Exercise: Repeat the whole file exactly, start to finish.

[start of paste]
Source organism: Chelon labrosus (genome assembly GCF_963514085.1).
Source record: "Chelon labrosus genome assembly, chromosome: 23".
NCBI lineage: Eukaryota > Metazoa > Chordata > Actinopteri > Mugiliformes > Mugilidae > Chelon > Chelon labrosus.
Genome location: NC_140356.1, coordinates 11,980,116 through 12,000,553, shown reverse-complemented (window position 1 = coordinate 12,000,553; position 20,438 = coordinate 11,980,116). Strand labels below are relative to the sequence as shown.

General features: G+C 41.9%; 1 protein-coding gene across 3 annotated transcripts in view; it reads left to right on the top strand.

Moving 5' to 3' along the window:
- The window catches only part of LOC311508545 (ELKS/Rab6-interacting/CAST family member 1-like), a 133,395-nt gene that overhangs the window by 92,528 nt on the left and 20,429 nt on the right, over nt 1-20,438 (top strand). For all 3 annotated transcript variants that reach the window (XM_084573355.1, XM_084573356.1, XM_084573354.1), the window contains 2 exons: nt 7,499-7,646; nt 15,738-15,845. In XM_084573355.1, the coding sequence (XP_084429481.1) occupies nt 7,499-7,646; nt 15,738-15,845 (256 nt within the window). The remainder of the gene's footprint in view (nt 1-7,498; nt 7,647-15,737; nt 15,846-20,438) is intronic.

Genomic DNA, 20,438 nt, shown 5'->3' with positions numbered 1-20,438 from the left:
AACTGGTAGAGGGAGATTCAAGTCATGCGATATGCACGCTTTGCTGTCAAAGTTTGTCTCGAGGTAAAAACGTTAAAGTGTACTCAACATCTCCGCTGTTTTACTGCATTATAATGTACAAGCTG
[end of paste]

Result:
Source organism: Chelon labrosus (genome assembly GCF_963514085.1).
Source record: "Chelon labrosus genome assembly, chromosome: 23".
NCBI lineage: Eukaryota > Metazoa > Chordata > Actinopteri > Mugiliformes > Mugilidae > Chelon > Chelon labrosus.
Genome location: NC_140356.1, coordinates 11,980,116 through 12,000,553, shown reverse-complemented (window position 1 = coordinate 12,000,553; position 20,438 = coordinate 11,980,116). Strand labels below are relative to the sequence as shown.

General features: G+C 41.9%; 1 protein-coding gene across 3 annotated transcripts in view; it reads left to right on the top strand.

Moving 5' to 3' along the window:
- The window catches only part of LOC311508545 (ELKS/Rab6-interacting/CAST family member 1-like), a 133,395-nt gene that overhangs the window by 92,528 nt on the left and 20,429 nt on the right, over nt 1-20,438 (top strand). For all 3 annotated transcript variants that reach the window (XM_084573355.1, XM_084573356.1, XM_084573354.1), the window contains 2 exons: nt 7,499-7,646; nt 15,738-15,845. In XM_084573355.1, the coding sequence (XP_084429481.1) occupies nt 7,499-7,646; nt 15,738-15,845 (256 nt within the window). The remainder of the gene's footprint in view (nt 1-7,498; nt 7,647-15,737; nt 15,846-20,438) is intronic.

Genomic DNA, 20,438 nt, shown 5'->3' with positions numbered 1-20,438 from the left:
AACTGGTAGAGGGAGATTCAAGTCATGCGATATGCACGCTTTGCTGTCAAAGTTTGTCTCGAGGTAAAAACGTTAAAGTGTACTCAACATCTCCGCTGTTTTACTGCATTATAATGTACAAGCTG